Recently, a woman called me for help with her 4 year old quarter horse gelding. She has had the horse for about a year and a half. Initially, he was well behaved and did well showing in Western Pleasure classes on the Quarter Horse circuit. But, soon things started to fall apart. While most of the time he was an endearing, inquisitive fellow, he was becoming more difficult to handle – spooking, rearing, threatening. Unfortunately, the result of one of his spooky, difficult moments was a broken rib for his owner. As she was leading him from the paddock to the barn, he pulled away from her and then kicked out, catching her in the back.
I went to meet them on a sunny, calm January afternoon. As Sandra and I chatted by the fence, Stryker came up to check us out. His interest quickly turned to pushing me with his head and nibbling on my gloved hand outstretched in passive greeting. At each of his inappropriate touches, I calmly but firmly pushed him away. Realizing that I was not a push over, he focused his attention on Sandra. Her response was also to push him away, but he kept coming back a bit more forcefully each time. Why did Stryker quickly decide to leave me alone but continue to bother Sandra?
While we both pushed him away, there was a significant difference in HOW we did it. My pushes were directed to either his chest or his shoulder (depending on his alignment to me at the time).
Sandra’s pushes were all towards his head.
Have you ever watched a couple of geldings playing and seen it escalate into a more serious interaction with rearing and striking? This play may start with a game of “halter tag” (grabbing each other by the halter) or nipping at each others’ head or neck. The head and neck are an area horses want to protect … their vulnerable, personal space.
So, when Sandra was pushing Stryker’s head away, she was inadvertently instigating more aggressive behaviour from him. In Stryker’s perspective Sandra was being a bully. My pushes were all directed to Stryker’s body. He understood my message of “get out of my space and go away”. From his perspective the message was clear and sent with respect.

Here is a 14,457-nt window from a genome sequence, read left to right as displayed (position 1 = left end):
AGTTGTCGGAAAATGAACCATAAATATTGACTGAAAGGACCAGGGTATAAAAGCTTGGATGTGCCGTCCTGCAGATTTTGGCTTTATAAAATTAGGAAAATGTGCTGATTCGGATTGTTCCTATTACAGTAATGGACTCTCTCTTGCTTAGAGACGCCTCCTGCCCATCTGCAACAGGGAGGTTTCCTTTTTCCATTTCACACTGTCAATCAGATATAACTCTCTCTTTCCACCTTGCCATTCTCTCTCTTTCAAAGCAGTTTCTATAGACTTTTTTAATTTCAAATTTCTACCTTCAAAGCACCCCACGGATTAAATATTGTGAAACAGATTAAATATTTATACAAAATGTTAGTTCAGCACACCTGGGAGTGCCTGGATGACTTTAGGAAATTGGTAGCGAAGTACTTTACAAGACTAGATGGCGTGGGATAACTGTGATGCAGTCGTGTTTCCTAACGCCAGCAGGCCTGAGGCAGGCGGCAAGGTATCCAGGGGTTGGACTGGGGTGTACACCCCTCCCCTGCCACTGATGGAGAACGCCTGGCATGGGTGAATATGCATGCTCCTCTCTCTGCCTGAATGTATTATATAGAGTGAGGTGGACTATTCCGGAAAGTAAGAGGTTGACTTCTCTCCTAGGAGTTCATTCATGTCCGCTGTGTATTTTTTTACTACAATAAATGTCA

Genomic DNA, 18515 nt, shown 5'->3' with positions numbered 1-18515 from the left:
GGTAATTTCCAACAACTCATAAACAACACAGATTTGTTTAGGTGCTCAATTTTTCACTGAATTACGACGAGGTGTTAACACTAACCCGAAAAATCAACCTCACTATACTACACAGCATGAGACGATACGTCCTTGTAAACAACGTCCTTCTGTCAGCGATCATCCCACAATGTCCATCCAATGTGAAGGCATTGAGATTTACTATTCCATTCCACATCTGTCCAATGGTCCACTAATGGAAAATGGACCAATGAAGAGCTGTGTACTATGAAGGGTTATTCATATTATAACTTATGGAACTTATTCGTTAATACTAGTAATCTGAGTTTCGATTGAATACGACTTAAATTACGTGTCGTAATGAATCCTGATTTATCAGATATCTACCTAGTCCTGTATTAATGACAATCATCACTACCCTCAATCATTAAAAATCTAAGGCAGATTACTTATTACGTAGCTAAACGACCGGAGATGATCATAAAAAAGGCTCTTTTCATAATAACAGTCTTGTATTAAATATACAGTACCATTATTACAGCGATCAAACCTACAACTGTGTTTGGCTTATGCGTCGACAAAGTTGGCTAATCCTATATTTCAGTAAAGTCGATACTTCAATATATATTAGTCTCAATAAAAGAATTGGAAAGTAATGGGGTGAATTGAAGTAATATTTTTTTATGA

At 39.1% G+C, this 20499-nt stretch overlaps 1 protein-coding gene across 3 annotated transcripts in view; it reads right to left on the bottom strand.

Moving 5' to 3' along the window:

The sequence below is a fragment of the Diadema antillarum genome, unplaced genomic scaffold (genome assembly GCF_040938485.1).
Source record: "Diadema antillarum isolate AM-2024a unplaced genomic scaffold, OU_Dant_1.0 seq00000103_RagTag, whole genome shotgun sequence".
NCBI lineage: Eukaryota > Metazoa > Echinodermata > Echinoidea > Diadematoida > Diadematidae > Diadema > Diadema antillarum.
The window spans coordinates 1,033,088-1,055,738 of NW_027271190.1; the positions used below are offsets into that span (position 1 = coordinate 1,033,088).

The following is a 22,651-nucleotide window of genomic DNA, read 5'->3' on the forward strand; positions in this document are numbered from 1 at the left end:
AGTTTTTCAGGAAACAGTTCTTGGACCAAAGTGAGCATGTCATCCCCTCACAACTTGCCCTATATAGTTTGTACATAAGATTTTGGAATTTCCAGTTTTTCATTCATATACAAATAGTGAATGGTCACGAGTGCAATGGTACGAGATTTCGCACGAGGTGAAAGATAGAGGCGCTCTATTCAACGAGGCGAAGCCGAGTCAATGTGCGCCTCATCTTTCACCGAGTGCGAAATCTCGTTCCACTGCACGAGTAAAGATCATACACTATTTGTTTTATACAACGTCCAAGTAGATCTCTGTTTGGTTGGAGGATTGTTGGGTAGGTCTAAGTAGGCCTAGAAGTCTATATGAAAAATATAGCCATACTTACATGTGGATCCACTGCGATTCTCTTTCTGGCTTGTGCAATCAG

As I went into the paddock with Stryker, Sandra warned me that he will rear and that is usually preceded by head shaking. I had a halter, lead rope and dressage whip in my hands. Almost as soon as I was in the paddock, Stryker started to come into my space. I immediately stopped him by pointing the whip towards his chest. When he continued forward, I held my ground and gave him a firm tap on the chest. At first he looked surprised as this was not the response he was expecting and then he backed off with a bit of attitude. He looked at me and then dropped his nose to the ground. I had earned a modicum of his respect. After assessing me for a moment, he tried a few more small challenges. To each one my response was the same – I respect your space; I expect you to respect mine. I was not asking him for anything other than that. None of my responses sent any impulsive energy towards his head. All of my responses were towards his body – shoulder, barrel or hip – and had the same level of energy as his. Within a few minutes (after he put on a bit of show running around his paddock), he was much more focused on me and showing more respect for my space and my requests.
As it turns out, Stryker is a very sensitive but not very confident horse. He is very aware of body language. So, when the people around him were not making sense, he became much less confident and his reactions which appeared on the surface to be aggressive were actually defensive.
There was the viscous cycle that very often occurs where as he became more nervous because he was confused by the humans around him the humans became more nervous and managed him with more force because he was so unpredictable.
Sandra confided that although she was afraid around Stryker she put on a bravado and became tougher with him. As a result, she was inadvertently being a “bully” and sending conflicting messages through her body language, behaviour and energy.
Sandra was feeling that her safety was threatened and behaved defensively (even somewhat aggressively from Stryker’s view point). Stryker was feeling exactly the same way. Human and horse were actually mirroring each other. When I worked with Stryker, I showed him assertive, confident, calmness and he began to mirror that back.
Every one of us sends out energy all the time based on our perceptions of our world and the situation we are in. Our energy is our intent in that moment. Horses as prey animals perceive the world through a highly attuned awareness for body language, movement and energy. In the wild, zebras and lions live side by side. The zebra can tell the lions’ intent (hunting or resting) simply by reading their energy and movements. If the zebra could not tell the difference in the lions energy/intent, they would constantly be running exhausting themselves as they used up their energy resources – making themselves much easier prey for the lion.
Our horses are mirrors for our energy/intent in any given moment. So, if you are working with your horse, but your energy and emotions are still connected to an argument you had earlier that day or the person who cut you off in traffic on your drive to the barn, the horse senses those emotions as energy.
Before working with your horse, take the time to check your emotions and feelings. Just for the time you are with your horse, let go of stresses, disagreements and worries and bring your awareness into the present moment. Be truly conscious. Pay attention to what you mirror to your horse and she mirrors back to you.
How is your horse affected by your emotions, feelings and energy? Share your experiences in the comments below.
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Anne Gage ~ Confident Horsemanship